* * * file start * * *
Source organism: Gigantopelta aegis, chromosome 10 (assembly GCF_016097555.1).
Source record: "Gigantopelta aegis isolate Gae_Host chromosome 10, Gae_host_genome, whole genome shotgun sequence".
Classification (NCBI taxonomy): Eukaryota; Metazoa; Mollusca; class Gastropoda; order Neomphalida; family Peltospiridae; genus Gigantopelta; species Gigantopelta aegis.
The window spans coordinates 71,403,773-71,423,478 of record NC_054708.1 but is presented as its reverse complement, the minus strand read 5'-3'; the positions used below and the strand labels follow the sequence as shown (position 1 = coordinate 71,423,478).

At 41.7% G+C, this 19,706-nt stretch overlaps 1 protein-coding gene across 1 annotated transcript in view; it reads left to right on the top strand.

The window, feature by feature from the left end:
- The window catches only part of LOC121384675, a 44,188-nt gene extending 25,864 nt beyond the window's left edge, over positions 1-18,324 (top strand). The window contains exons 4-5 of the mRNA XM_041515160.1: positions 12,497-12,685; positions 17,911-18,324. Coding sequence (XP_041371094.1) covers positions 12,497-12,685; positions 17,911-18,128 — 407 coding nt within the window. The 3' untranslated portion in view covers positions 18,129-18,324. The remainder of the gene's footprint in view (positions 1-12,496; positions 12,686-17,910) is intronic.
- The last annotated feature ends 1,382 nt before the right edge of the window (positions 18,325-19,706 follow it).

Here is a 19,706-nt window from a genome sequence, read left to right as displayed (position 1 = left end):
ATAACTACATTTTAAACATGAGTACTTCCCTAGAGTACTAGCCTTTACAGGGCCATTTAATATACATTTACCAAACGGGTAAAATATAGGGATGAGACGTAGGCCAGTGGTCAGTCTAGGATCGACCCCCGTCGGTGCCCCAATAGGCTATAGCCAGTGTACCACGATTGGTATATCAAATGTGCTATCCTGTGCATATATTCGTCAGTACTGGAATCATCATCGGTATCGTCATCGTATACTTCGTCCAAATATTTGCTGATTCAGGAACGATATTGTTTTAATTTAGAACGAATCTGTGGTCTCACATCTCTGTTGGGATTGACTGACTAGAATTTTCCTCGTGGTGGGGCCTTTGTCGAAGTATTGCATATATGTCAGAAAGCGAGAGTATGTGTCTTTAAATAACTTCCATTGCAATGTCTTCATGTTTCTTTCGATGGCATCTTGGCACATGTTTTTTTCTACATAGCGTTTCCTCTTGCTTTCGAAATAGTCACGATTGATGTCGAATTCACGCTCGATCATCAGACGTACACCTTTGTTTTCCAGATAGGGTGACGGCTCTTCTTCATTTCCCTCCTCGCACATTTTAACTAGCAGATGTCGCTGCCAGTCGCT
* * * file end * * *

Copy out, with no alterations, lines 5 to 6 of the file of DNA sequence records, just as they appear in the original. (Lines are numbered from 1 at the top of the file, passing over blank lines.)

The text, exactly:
At 41.7% G+C, this 19,706-nt stretch overlaps 1 protein-coding gene across 1 annotated transcript in view; it reads left to right on the top strand.

The window, feature by feature from the left end: